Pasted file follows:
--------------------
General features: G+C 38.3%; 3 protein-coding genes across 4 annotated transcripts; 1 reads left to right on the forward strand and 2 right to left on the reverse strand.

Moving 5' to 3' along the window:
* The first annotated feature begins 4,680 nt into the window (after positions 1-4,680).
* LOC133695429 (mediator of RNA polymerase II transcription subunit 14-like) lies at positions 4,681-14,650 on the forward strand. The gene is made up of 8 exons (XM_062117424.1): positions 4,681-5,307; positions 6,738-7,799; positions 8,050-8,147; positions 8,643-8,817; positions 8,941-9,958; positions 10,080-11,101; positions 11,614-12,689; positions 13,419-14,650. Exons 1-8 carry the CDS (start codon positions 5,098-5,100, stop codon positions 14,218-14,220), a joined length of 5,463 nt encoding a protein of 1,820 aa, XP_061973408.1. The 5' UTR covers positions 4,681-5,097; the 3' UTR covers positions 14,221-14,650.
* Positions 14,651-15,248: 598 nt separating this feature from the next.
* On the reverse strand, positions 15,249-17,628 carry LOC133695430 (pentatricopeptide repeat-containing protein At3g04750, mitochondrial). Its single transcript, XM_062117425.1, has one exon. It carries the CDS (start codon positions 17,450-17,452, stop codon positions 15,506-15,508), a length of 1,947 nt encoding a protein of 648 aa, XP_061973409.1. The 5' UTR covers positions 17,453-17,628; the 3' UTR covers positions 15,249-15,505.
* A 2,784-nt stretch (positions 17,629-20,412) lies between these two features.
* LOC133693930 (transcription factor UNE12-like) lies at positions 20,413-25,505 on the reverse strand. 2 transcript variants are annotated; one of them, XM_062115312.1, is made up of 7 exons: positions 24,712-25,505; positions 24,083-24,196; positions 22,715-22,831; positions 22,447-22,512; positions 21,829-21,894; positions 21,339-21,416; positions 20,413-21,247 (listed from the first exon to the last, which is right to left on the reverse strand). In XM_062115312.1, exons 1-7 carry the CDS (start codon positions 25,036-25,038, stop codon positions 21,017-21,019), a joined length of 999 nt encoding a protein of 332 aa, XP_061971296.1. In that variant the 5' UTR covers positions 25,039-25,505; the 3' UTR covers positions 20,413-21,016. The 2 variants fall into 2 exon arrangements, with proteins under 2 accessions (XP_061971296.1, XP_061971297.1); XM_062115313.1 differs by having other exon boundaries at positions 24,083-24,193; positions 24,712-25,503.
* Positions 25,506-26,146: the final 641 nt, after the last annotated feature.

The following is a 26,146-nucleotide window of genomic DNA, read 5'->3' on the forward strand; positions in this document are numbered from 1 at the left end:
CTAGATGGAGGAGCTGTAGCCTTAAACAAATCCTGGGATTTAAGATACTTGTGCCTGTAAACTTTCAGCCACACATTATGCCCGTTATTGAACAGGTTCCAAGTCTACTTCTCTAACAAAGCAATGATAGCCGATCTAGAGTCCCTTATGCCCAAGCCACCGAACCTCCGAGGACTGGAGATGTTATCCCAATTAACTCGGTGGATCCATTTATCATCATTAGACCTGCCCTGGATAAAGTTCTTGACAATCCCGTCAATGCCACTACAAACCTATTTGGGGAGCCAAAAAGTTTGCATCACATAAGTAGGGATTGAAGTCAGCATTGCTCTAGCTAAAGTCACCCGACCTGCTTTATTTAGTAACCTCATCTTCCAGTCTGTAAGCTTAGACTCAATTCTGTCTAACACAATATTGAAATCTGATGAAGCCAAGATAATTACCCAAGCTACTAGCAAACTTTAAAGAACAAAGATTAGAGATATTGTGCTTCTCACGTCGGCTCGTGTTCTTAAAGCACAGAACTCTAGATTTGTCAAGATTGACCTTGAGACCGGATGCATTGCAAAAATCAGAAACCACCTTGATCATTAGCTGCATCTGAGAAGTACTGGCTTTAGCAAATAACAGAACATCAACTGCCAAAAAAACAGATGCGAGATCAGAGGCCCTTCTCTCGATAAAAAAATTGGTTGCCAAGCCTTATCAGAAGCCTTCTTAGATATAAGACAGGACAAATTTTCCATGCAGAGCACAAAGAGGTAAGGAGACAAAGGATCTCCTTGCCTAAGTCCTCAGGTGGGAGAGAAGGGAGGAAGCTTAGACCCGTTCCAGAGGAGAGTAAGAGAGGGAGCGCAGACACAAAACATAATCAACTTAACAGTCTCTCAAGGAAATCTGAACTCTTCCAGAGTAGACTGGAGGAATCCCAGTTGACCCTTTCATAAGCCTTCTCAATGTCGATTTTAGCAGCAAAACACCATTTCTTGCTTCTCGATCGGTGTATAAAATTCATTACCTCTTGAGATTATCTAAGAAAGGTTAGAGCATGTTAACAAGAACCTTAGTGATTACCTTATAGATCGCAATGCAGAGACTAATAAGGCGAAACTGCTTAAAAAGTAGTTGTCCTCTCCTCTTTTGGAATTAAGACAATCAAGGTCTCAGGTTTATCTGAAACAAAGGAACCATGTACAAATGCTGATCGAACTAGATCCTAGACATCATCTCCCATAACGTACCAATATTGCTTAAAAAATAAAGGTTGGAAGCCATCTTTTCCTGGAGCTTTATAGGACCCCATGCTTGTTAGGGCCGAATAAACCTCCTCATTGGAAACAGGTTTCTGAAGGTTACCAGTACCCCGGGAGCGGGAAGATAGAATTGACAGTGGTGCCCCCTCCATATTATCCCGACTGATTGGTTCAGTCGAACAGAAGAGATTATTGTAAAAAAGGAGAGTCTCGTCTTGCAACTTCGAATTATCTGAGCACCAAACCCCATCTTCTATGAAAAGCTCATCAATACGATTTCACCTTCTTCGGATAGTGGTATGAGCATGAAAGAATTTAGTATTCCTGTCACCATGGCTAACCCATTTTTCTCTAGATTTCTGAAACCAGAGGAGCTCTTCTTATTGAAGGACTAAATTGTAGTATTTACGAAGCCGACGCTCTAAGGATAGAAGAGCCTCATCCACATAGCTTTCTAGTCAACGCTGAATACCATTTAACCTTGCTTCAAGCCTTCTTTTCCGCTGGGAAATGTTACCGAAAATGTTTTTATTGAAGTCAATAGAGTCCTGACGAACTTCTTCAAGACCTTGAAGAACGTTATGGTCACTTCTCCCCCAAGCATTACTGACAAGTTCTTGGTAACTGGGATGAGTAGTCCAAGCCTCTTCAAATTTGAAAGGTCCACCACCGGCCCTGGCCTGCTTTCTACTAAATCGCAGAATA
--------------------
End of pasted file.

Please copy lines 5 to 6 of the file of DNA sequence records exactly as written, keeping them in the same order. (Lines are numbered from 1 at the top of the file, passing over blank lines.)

* Positions 14,651-15,248: 598 nt separating this feature from the next.
* On the reverse strand, positions 15,249-17,628 carry LOC133695430 (pentatricopeptide repeat-containing protein At3g04750, mitochondrial). Its single transcript, XM_062117425.1, has one exon. It carries the CDS (start codon positions 17,450-17,452, stop codon positions 15,506-15,508), a length of 1,947 nt encoding a protein of 648 aa, XP_061973409.1. The 5' UTR covers positions 17,453-17,628; the 3' UTR covers positions 15,249-15,505.